Letter ID: 1105
Reference: BL, MS Cotton Galba D IX f.34r-v
Citation: DCB/001/HTML/1105/008
Date: 1592
Copy of: 0377


May yt please your good L. In my former lettres of which I writt my last the 4th of this moneth I have made rehersall to your L. of all that hethertoo hath passed aswell in publik consultation as in private discourses, which I have had in this place in regard of the treaty desired by the Emperor. I did my best endevor to have stopped the licence of Monsieur Bilandt but becaus yt was caried with consent of the most it could not be prevented. He remaineth heere attending the meeting of the States whose coming is expected in 5 or 6 daies, & I hope they will devise within litle of theyr coming, to dispatche him in good sort. I knowe not well for my self when they put mee to my voice, what course I may propose, to concurre as I would with her Highnes intent. But I think there wilbe time to heare from your L, before they will coming to the giving of theyr answer. If it fall out otherwise I know not wheruppon I may better insist, then to move them as I did before the arrival of Monsieur Bilandt, to conceave a good lettre to the Emperor him self, & to signify all the reasons that have caused them hethertoo to refuse his Embassadors: with a summary declaration of all the domage & prejudice, which they have formerly sustained by the practises of Embassadors in the like pretended treaties: & to notefy directly how well they stand affected to the offer of a peace so it be without fraude, & with fitt conditions including theyr neyboures aswell as themselves, & all such clauses of assurance as the present estate of theyr cause doth require. I should judge it expedient that there were coppies of it sent to the Princes of Germany & to others to meet with that report, which is now very rife,& wilbe more in every month if it be not prevented by considerate dealing. That they are an uncivil & a barbarous people & an enemy to peace, having no dessigne before theyr eyes, but to begger other Provinces to enriche themselves, through the benefit of theyr traffique which is all in a manner derived hether, & waxeth greater by these warres then it hath bin heertofore, in peaceable times. By addressing an answere to this effect, they shall not onely free them selves of those hard imputations, which may make them very odious to other nations abroade, but the people of this countrey shalbe by it somewhat more engaged against these treaties of the Enemy, by publishing in writing such actes of opposition. fol.34v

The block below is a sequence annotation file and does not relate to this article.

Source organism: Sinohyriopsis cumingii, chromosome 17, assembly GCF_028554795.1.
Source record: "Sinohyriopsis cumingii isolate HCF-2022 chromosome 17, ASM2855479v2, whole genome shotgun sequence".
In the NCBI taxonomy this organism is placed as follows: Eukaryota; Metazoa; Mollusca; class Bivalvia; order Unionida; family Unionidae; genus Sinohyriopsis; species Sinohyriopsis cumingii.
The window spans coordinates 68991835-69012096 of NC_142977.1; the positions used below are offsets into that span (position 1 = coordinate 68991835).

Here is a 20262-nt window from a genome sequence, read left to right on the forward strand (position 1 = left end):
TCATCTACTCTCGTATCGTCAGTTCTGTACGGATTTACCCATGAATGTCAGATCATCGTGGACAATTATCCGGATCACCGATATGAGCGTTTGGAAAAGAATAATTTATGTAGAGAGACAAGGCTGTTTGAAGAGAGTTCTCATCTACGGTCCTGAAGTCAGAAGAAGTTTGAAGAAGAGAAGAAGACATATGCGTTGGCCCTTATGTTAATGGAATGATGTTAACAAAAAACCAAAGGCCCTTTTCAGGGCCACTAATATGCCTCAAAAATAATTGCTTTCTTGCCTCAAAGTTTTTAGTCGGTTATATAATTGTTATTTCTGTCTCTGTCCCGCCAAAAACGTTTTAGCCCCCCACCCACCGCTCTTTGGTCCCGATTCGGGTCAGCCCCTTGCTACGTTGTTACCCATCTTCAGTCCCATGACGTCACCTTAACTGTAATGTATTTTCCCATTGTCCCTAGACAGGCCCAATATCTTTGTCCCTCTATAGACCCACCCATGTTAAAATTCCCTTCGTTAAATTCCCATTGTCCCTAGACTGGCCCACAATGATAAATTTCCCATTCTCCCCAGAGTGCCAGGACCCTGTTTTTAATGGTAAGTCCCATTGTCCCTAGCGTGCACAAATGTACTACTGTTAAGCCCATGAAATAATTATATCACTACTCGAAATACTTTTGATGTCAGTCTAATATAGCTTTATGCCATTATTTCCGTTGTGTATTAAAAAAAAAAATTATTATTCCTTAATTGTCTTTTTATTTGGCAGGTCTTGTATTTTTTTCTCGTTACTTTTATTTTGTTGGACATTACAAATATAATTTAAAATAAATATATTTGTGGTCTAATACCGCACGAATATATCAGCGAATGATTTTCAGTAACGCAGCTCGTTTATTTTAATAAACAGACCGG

Knowing nothing more then I doe at this present, how her [Majesty in] this matter would be served by mee, I cannot yet under[stand] what waie of proceeding can be lesse prejudiciall to her [Majesty or] to them. I sent your L. heertofore the transcript of [a] lettre which was written by D. Casimire to the Emperor, bea[ring date] the 24 of November & nowe the answere thereof, being come [to my] handes I send it heerinclosed translated out of Dutche. It is written from Collenthat the Embassadors left [at Brussels] are all departed some to Collen, & some to theyr houses [near to] Collen, & that there they will remaine till the an[swer] be given to him: that ys heer. There are also lettres [from] Collen that the Baron of Barenstein,who is the chi[ef of] those Embassadors doth levy at this instant a regiment of [Lance] Knightes for the K. of Spaine, But yt is not beleeved [by Monsieur] Bilandt. The forces appointed for the service of France, [can by] no meanes advance theyr voyage thether for want of a w[ind.] Howbeit the companies are in garrison neer to their sh[ippes,] & shall presently away with the very first winde. If theyr [coming] to the King shalbee greatly to his benefit, according to that [motion which] I lastly made unto you, I thinke her Highnes autority, [and the] instance of the King, may procure theyr continuance for [all this] sommer, & get at the lest 2000 more. For the happ[y success] of the last yeares warres hath so apparantly assured the [body of] these provinces, that if Parma& his forces continew s[till in] France, they may easily keepe theyr owne by way of defence [with the] help of a few, & employ the remainder to the moste annoy[ance of] the enemy. But whether it be convenient I am wholy [to refer] it to your L. consyderation. For I know my want of [judgement] in affaires of this quality, but if her Majesty & the K[ing be] willing unto yt, I doe think assuredly, that there join[t and urgent] sute wilbe greatly respected: if the King in spetiall [will be] earnest for himself. For this is very evident and ob[served] heer of all, that howsoever certaine parsons of the principal [in this] place be seldome times favourers of her Highnes petitions [yet in causes] of the King, they do openly affectate, & every day more, [an] extraordinarie forwardnes which they shew in all theyr actions [and speeches] & cariages whatsoever. & yet by all that I can ge[sse, it] doth not so much proceed of a good affection to the K[ing, as of] a politicke desire in a case of oppression, which they [are]